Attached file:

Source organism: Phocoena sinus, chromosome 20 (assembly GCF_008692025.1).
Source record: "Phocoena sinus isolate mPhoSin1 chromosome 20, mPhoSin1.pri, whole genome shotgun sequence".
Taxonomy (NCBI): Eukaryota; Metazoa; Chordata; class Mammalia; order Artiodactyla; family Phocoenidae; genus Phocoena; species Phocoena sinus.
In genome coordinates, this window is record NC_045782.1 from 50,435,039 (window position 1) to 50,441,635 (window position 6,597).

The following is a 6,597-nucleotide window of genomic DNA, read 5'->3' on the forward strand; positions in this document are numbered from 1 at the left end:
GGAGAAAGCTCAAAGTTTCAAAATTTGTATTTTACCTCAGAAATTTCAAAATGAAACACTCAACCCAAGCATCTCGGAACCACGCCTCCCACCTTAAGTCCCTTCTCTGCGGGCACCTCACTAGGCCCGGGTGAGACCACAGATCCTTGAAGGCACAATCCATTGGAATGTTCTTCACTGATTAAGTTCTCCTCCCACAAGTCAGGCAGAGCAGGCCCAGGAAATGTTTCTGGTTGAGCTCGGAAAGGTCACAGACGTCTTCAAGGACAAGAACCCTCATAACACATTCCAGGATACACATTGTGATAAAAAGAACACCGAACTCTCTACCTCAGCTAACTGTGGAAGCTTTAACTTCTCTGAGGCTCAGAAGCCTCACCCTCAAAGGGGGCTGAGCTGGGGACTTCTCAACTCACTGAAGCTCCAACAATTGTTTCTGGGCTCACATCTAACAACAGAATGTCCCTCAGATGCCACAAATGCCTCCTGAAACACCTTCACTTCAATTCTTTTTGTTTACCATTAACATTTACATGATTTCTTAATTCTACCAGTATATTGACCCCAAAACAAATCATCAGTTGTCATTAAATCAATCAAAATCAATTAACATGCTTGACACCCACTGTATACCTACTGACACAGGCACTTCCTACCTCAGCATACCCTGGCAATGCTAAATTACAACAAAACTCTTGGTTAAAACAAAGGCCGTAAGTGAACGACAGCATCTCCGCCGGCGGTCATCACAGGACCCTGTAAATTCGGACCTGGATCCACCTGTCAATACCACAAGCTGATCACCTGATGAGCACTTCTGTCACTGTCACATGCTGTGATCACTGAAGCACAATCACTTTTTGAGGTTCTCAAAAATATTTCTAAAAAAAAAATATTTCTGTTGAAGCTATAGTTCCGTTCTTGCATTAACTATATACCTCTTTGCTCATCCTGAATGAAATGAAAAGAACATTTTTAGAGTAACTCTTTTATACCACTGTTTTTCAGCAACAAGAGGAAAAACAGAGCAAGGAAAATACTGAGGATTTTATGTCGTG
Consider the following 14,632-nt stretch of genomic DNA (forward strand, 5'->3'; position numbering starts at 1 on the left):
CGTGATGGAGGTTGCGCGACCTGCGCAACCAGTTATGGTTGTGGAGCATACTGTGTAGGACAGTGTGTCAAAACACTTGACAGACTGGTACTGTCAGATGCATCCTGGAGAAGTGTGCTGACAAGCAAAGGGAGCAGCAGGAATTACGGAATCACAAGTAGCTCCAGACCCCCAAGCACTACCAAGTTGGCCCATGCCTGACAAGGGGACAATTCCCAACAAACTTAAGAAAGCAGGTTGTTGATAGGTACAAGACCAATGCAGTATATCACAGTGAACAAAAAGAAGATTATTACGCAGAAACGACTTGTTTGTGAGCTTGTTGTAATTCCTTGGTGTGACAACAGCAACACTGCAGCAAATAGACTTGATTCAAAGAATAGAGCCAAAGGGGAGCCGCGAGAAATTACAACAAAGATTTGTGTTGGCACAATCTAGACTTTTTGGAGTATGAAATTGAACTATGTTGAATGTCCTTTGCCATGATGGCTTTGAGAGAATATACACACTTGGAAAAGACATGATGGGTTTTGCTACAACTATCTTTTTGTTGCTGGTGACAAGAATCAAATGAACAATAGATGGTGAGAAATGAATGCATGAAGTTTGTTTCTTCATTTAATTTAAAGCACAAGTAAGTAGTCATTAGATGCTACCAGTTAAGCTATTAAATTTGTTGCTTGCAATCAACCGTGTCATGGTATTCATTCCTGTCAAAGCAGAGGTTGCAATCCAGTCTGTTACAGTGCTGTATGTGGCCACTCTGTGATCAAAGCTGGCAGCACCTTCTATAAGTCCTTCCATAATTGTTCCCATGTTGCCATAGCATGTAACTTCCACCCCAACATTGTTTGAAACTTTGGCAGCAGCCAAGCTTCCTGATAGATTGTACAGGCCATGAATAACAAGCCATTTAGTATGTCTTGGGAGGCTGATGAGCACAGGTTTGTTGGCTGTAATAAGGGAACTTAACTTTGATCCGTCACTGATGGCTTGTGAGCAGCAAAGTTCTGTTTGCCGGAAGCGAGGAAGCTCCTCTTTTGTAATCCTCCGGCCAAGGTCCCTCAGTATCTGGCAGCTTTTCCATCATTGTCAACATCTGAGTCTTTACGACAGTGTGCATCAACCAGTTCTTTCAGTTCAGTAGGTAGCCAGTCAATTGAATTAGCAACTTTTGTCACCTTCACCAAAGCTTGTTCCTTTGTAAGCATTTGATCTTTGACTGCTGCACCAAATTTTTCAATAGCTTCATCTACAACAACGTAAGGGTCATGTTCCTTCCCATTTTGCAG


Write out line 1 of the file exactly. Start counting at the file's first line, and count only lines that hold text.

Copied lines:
Source organism: Phocoena sinus, chromosome 20 (assembly GCF_008692025.1).